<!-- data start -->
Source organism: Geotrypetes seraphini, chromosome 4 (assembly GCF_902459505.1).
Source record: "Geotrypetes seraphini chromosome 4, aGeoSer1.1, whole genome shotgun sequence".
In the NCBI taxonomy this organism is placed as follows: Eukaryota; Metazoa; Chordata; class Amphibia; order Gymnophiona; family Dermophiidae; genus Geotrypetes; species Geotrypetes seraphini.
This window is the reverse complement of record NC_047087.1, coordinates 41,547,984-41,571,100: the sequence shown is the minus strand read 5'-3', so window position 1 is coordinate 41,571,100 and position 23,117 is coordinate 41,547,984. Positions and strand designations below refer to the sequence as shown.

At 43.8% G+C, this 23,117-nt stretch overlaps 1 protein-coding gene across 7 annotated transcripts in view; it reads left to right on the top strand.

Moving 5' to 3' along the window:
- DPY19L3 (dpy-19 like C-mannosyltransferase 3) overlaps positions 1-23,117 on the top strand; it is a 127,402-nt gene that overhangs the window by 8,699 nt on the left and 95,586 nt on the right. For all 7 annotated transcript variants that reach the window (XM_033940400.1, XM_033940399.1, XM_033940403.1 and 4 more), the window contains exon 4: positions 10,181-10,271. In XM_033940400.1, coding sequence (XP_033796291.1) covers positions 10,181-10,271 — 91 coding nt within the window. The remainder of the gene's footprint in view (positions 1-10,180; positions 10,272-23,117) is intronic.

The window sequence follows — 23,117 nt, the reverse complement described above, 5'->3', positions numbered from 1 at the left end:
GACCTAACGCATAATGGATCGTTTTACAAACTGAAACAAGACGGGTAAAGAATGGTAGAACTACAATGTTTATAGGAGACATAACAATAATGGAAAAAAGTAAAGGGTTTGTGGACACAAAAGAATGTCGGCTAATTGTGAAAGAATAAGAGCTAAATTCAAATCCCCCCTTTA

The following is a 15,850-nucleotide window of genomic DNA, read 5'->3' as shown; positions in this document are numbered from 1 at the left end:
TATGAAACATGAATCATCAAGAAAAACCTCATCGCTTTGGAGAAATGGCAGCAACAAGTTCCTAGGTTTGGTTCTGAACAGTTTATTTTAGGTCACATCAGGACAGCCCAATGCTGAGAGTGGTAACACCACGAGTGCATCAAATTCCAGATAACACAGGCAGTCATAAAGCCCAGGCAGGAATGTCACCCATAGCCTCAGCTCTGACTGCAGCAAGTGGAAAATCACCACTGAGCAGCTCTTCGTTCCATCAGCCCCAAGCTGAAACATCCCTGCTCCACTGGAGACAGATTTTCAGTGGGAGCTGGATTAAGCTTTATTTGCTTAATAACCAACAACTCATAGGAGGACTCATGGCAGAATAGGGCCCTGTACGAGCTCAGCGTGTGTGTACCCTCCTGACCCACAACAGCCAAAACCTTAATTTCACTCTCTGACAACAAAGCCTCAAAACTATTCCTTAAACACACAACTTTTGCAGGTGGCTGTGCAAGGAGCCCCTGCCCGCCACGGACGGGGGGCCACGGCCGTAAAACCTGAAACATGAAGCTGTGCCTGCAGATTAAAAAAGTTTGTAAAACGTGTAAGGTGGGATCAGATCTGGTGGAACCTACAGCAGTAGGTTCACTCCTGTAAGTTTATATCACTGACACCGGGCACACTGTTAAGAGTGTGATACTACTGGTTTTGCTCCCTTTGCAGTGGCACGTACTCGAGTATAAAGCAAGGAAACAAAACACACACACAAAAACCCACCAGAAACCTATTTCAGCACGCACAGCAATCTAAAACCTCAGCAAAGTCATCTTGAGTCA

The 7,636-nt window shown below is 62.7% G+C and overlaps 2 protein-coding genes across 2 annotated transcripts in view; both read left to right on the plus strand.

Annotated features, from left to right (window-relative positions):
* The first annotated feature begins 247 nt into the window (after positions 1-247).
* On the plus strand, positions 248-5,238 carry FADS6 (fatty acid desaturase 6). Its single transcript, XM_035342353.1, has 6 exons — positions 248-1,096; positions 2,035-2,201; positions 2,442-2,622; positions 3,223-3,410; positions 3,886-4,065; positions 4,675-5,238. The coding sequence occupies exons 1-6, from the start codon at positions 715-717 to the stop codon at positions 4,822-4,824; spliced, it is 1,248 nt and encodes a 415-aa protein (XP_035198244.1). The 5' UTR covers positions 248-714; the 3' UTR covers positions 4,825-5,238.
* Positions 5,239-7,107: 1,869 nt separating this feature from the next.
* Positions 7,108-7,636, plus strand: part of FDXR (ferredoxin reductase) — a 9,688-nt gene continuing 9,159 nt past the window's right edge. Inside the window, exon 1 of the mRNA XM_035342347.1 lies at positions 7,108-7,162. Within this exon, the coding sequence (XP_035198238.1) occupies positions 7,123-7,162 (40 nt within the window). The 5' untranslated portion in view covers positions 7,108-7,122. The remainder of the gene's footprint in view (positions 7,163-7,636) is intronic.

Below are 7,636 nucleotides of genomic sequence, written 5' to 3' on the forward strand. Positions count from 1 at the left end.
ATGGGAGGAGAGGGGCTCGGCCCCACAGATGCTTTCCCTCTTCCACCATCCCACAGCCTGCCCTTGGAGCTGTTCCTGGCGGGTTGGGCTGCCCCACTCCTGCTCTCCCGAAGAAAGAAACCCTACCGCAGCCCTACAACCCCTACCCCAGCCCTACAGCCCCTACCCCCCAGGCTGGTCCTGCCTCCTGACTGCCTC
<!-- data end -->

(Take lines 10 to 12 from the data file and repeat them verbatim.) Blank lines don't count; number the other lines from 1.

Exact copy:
The following is a 15,850-nucleotide window of genomic DNA, read 5'->3' as shown; positions in this document are numbered from 1 at the left end:
TATGAAACATGAATCATCAAGAAAAACCTCATCGCTTTGGAGAAATGGCAGCAACAAGTTCCTAGGTTTGGTTCTGAACAGTTTATTTTAGGTCACATCAGGACAGCCCAATGCTGAGAGTGGTAACACCACGAGTGCATCAAATTCCAGATAACACAGGCAGTCATAAAGCCCAGGCAGGAATGTCACCCATAGCCTCAGCTCTGACTGCAGCAAGTGGAAAATCACCACTGAGCAGCTCTTCGTTCCATCAGCCCCAAGCTGAAACATCCCTGCTCCACTGGAGACAGATTTTCAGTGGGAGCTGGATTAAGCTTTATTTGCTTAATAACCAACAACTCATAGGAGGACTCATGGCAGAATAGGGCCCTGTACGAGCTCAGCGTGTGTGTACCCTCCTGACCCACAACAGCCAAAACCTTAATTTCACTCTCTGACAACAAAGCCTCAAAACTATTCCTTAAACACACAACTTTTGCAGGTGGCTGTGCAAGGAGCCCCTGCCCGCCACGGACGGGGGGCCACGGCCGTAAAACCTGAAACATGAAGCTGTGCCTGCAGATTAAAAAAGTTTGTAAAACGTGTAAGGTGGGATCAGATCTGGTGGAACCTACAGCAGTAGGTTCACTCCTGTAAGTTTATATCACTGACACCGGGCACACTGTTAAGAGTGTGATACTACTGGTTTTGCTCCCTTTGCAGTGGCACGTACTCGAGTATAAAGCAAGGAAACAAAACACACACACAAAAACCCACCAGAAACCTATTTCAGCACGCACAGCAATCTAAAACCTCAGCAAAGTCATCTTGAGTCA

The 7,636-nt window shown below is 62.7% G+C and overlaps 2 protein-coding genes across 2 annotated transcripts in view; both read left to right on the plus strand.